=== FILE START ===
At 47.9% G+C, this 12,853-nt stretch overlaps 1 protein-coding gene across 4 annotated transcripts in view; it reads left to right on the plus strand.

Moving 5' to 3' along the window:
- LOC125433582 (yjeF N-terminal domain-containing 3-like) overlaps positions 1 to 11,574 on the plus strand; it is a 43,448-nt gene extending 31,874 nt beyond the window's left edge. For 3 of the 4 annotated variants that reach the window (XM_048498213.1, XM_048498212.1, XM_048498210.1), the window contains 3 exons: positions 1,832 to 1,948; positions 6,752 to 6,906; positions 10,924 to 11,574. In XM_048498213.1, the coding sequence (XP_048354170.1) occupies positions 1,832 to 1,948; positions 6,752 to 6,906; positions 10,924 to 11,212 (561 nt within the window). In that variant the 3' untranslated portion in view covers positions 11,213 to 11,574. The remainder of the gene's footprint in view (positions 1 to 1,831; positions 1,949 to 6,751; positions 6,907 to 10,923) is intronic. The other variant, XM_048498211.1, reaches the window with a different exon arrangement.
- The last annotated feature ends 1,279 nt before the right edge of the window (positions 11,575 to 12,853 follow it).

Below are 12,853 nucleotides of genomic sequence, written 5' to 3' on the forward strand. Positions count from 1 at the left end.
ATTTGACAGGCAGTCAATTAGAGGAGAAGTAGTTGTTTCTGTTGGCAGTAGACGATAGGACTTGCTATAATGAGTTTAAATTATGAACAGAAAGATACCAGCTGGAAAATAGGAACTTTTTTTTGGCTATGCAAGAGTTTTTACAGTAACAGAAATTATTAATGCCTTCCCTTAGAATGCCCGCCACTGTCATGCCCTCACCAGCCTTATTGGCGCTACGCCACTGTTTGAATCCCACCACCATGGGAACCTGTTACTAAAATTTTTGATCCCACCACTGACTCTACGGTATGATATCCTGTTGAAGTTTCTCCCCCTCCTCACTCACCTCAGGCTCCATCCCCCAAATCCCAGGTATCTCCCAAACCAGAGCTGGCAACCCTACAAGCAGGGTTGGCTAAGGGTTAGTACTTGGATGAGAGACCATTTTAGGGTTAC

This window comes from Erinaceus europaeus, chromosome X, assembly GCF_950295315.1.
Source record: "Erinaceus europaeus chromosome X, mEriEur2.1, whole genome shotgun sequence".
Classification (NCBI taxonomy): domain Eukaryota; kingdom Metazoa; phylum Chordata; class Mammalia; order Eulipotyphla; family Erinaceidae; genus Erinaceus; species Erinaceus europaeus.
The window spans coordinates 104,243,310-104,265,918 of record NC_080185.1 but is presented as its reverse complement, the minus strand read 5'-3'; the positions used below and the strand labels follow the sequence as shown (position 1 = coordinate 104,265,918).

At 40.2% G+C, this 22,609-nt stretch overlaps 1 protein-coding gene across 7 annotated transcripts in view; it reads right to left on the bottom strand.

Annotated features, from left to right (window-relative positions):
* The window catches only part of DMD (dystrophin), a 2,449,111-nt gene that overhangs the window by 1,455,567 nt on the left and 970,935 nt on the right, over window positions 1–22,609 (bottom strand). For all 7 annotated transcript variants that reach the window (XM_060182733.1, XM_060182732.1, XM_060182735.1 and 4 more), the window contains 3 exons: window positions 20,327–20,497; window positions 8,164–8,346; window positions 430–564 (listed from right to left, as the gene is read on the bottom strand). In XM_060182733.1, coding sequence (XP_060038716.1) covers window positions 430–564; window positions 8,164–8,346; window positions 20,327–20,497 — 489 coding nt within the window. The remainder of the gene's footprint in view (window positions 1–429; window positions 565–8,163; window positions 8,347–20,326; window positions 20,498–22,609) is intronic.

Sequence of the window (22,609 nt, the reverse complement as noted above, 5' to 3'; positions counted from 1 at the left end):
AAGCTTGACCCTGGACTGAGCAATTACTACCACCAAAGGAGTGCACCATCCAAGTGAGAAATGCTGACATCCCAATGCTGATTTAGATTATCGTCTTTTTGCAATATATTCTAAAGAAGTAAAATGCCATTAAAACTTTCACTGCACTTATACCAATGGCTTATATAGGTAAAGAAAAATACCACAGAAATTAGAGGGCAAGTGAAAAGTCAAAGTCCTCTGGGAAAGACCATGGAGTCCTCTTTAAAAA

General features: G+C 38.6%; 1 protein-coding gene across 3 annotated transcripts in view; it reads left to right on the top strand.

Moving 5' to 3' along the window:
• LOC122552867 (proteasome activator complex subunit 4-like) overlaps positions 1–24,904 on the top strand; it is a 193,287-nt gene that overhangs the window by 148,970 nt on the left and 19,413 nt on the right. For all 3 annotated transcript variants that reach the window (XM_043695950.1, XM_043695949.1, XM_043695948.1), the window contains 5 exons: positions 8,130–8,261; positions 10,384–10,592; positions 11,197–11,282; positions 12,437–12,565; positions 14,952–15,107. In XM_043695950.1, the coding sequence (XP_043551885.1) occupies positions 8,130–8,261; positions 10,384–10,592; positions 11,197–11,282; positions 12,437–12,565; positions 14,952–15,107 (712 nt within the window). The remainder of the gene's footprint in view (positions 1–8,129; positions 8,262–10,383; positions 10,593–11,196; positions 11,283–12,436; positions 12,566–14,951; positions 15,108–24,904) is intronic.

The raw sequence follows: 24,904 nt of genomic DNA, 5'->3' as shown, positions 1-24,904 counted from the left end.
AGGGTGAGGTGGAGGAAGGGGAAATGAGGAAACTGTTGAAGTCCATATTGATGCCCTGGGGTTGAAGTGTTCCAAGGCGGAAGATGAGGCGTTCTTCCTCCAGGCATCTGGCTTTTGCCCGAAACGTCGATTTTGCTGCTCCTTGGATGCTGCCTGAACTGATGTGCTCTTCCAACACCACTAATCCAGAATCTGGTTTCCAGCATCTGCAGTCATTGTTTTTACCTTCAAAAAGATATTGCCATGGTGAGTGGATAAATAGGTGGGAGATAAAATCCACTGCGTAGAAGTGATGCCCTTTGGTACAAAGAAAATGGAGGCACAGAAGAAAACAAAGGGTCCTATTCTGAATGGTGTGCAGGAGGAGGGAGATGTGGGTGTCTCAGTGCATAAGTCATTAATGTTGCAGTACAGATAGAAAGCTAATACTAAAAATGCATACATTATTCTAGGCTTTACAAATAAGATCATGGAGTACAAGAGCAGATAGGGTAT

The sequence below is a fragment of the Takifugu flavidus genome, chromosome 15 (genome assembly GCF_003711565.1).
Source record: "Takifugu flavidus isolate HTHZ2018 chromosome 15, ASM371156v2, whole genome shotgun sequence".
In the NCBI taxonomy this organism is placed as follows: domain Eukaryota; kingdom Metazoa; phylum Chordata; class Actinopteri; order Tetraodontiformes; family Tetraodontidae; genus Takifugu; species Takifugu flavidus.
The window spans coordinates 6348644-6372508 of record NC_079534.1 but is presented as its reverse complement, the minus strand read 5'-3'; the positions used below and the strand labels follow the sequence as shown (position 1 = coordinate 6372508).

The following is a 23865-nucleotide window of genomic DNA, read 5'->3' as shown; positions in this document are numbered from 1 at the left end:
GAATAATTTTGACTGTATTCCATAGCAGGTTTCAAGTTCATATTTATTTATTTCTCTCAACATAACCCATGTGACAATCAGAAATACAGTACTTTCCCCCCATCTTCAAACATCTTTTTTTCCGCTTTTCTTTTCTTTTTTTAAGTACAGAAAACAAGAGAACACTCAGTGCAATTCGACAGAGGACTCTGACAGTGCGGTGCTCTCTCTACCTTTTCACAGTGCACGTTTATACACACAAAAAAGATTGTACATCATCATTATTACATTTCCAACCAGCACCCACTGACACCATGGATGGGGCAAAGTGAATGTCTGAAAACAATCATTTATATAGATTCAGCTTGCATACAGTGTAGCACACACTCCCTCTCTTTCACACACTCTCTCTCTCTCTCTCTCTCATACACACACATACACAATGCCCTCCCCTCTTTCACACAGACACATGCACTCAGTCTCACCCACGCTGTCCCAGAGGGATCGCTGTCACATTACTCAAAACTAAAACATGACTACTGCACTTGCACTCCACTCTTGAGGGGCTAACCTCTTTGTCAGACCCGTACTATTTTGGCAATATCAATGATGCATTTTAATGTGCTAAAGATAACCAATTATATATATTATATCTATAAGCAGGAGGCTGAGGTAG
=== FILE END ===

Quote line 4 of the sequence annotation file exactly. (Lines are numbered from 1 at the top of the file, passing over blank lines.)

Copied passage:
- The last annotated feature ends 1,279 nt before the right edge of the window (positions 11,575 to 12,853 follow it).